Statement by the IMF Staff Representative

The macroeconomic environment is sound, with low inflation and a comfortable external position, although the fiscal position remains a concern for the medium term. The authorities have successfully privatized and liberalized the telecommunications, energy, and transportation sectors. Moreover, Morocco has significantly liberalized its trade regime and strengthened its financial sector. These reforms have enhanced the overall productivity of the economy and heightened its resilience to shocks. The medium-term outlook is favorable. The government debt-to-GDP ratio has declined steadily since the turn of the century.

Abstract

The macroeconomic environment is sound, with low inflation and a comfortable external position, although the fiscal position remains a concern for the medium term. The authorities have successfully privatized and liberalized the telecommunications, energy, and transportation sectors. Moreover, Morocco has significantly liberalized its trade regime and strengthened its financial sector. These reforms have enhanced the overall productivity of the economy and heightened its resilience to shocks. The medium-term outlook is favorable. The government debt-to-GDP ratio has declined steadily since the turn of the century.

1. This statement provides additional information that has become available since the circulation of the staff report. It does not change the thrust of the staff appraisal.

2. Recent data suggest that the economic recovery is gaining momentum. At end-June, real GDP had grown by 8.5 percent year-on-year, boosted by a good harvest and robust non-agricultural growth. The external position continues to strengthen. International reserves reached $19.8 billion at end-August, up from $16 billion at end 2005, significantly higher than projected. Preliminary data point to higher-than-anticipated tourism receipts as one of the main factors behind this surge. The trade balance remains in line with staff projections; in particular, Morocco’s main exports, textiles, continue to recover from their 2005 decline in the wake of the end of the Agreement on Textiles and Clothing. The recent strengthening of the revenue performance, which may lead to a more favorable fiscal outcome for the year as a whole, underscores the strength of the recovery. Investment and domestic demand are also picking up, reflecting increased private sector confidence in the Moroccan economy. The overall unemployment rate dropped to 7.7 percent in the second quarter of 2006, its lowest level in more than two decades. Inflationary pressures remain contained, with average inflation reaching 2.4 percent year-on-year at end-August.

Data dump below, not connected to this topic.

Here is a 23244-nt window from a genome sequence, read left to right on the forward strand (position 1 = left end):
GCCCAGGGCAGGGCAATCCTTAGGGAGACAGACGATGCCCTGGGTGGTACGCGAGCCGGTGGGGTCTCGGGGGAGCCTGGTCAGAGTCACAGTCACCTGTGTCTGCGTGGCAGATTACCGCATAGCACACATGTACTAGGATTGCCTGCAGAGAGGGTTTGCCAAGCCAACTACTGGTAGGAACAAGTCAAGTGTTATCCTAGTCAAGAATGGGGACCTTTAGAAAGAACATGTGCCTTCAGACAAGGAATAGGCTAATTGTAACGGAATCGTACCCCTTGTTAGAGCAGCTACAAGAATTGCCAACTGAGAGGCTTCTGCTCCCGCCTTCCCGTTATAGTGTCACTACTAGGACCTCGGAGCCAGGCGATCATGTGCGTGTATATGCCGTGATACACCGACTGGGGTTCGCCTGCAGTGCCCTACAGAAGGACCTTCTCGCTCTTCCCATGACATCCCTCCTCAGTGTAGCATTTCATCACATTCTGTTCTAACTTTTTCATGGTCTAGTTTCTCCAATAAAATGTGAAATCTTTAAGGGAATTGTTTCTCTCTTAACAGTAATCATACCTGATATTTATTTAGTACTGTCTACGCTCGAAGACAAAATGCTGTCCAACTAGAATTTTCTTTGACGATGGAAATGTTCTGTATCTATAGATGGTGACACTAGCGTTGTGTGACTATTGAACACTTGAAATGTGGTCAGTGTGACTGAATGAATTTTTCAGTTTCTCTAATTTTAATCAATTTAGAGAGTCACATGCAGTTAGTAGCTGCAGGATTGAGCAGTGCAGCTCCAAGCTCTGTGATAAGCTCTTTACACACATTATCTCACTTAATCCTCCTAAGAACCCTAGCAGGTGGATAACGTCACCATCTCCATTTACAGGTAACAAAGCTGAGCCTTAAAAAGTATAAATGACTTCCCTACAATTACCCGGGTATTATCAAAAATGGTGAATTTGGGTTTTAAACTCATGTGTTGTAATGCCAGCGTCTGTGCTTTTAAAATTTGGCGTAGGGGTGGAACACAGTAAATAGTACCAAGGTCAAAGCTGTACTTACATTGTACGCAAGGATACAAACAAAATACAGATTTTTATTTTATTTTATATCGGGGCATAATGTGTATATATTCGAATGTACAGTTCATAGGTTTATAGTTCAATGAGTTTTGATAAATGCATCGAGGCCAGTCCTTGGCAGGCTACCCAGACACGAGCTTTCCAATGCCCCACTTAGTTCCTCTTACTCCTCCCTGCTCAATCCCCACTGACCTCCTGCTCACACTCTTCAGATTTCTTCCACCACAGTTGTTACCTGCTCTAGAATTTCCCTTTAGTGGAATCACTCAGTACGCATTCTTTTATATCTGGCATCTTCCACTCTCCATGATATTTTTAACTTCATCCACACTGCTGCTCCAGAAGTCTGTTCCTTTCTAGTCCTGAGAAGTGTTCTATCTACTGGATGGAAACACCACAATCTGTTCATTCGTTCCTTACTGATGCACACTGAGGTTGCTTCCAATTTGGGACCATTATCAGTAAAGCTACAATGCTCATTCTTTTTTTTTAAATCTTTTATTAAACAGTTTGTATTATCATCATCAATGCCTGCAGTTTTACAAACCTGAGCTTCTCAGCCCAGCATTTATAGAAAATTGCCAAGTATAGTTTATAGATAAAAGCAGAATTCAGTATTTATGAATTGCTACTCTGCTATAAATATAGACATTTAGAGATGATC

3. On September 2, 2006, the authorities increased the retail price of petroleum products by about 5 percent on average. The authorities estimate the international price level at which domestic retail prices would no longer be subsidized at $60 per barrel, up from $56 before this latest increase.

Morocco: 2006 Article IV Consultation—Staff Report; Staff Statement; Public Information Notice on the Executive Board Discussion; and Statement by the Executive Director for Morocco
Author: International Monetary Fund